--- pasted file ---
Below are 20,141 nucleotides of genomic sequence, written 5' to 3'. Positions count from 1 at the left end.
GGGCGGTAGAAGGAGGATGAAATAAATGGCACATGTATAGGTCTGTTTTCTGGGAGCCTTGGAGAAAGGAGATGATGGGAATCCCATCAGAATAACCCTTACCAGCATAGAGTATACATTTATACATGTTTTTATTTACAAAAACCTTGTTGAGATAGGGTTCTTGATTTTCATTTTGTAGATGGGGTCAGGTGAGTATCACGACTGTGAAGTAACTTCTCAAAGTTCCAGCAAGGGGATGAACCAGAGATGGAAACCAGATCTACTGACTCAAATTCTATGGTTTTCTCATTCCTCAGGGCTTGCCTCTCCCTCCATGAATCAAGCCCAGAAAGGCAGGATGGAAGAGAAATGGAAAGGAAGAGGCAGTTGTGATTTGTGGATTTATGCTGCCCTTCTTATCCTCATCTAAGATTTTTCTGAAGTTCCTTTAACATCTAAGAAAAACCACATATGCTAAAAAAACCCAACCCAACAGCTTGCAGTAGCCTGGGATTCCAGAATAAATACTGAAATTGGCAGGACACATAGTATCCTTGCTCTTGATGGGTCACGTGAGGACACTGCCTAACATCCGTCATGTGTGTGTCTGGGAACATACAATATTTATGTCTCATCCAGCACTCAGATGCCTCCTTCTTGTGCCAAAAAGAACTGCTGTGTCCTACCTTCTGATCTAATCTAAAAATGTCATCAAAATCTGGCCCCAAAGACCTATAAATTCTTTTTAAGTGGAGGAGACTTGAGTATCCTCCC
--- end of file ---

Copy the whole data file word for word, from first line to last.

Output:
Below are 20,141 nucleotides of genomic sequence, written 5' to 3'. Positions count from 1 at the left end.
GGGCGGTAGAAGGAGGATGAAATAAATGGCACATGTATAGGTCTGTTTTCTGGGAGCCTTGGAGAAAGGAGATGATGGGAATCCCATCAGAATAACCCTTACCAGCATAGAGTATACATTTATACATGTTTTTATTTACAAAAACCTTGTTGAGATAGGGTTCTTGATTTTCATTTTGTAGATGGGGTCAGGTGAGTATCACGACTGTGAAGTAACTTCTCAAAGTTCCAGCAAGGGGATGAACCAGAGATGGAAACCAGATCTACTGACTCAAATTCTATGGTTTTCTCATTCCTCAGGGCTTGCCTCTCCCTCCATGAATCAAGCCCAGAAAGGCAGGATGGAAGAGAAATGGAAAGGAAGAGGCAGTTGTGATTTGTGGATTTATGCTGCCCTTCTTATCCTCATCTAAGATTTTTCTGAAGTTCCTTTAACATCTAAGAAAAACCACATATGCTAAAAAAACCCAACCCAACAGCTTGCAGTAGCCTGGGATTCCAGAATAAATACTGAAATTGGCAGGACACATAGTATCCTTGCTCTTGATGGGTCACGTGAGGACACTGCCTAACATCCGTCATGTGTGTGTCTGGGAACATACAATATTTATGTCTCATCCAGCACTCAGATGCCTCCTTCTTGTGCCAAAAAGAACTGCTGTGTCCTACCTTCTGATCTAATCTAAAAATGTCATCAAAATCTGGCCCCAAAGACCTATAAATTCTTTTTAAGTGGAGGAGACTTGAGTATCCTCCC